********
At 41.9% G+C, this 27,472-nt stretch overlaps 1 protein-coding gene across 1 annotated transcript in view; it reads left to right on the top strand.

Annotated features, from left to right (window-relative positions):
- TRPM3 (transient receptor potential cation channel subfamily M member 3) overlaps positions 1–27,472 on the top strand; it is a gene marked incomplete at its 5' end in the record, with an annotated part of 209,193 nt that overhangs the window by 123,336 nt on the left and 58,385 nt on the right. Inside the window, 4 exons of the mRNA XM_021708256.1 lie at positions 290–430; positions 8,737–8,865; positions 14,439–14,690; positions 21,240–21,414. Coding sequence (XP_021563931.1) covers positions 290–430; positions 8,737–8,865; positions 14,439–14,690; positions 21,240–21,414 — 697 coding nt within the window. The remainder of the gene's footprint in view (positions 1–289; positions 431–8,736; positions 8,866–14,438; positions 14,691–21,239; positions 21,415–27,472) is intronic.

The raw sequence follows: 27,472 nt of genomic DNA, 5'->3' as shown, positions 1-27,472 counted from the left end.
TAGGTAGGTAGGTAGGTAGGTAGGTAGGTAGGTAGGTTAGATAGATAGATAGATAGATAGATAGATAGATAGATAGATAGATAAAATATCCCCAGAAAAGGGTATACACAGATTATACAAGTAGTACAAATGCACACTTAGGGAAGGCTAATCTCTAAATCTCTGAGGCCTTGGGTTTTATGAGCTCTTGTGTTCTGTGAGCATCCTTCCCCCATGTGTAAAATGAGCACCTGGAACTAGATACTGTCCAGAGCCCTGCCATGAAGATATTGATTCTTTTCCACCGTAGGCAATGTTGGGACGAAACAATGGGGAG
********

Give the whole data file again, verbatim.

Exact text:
At 41.9% G+C, this 27,472-nt stretch overlaps 1 protein-coding gene across 1 annotated transcript in view; it reads left to right on the top strand.

Annotated features, from left to right (window-relative positions):
- TRPM3 (transient receptor potential cation channel subfamily M member 3) overlaps positions 1–27,472 on the top strand; it is a gene marked incomplete at its 5' end in the record, with an annotated part of 209,193 nt that overhangs the window by 123,336 nt on the left and 58,385 nt on the right. Inside the window, 4 exons of the mRNA XM_021708256.1 lie at positions 290–430; positions 8,737–8,865; positions 14,439–14,690; positions 21,240–21,414. Coding sequence (XP_021563931.1) covers positions 290–430; positions 8,737–8,865; positions 14,439–14,690; positions 21,240–21,414 — 697 coding nt within the window. The remainder of the gene's footprint in view (positions 1–289; positions 431–8,736; positions 8,866–14,438; positions 14,691–21,239; positions 21,415–27,472) is intronic.

The raw sequence follows: 27,472 nt of genomic DNA, 5'->3' as shown, positions 1-27,472 counted from the left end.
TAGGTAGGTAGGTAGGTAGGTAGGTAGGTAGGTAGGTTAGATAGATAGATAGATAGATAGATAGATAGATAGATAGATAGATAAAATATCCCCAGAAAAGGGTATACACAGATTATACAAGTAGTACAAATGCACACTTAGGGAAGGCTAATCTCTAAATCTCTGAGGCCTTGGGTTTTATGAGCTCTTGTGTTCTGTGAGCATCCTTCCCCCATGTGTAAAATGAGCACCTGGAACTAGATACTGTCCAGAGCCCTGCCATGAAGATATTGATTCTTTTCCACCGTAGGCAATGTTGGGACGAAACAATGGGGAG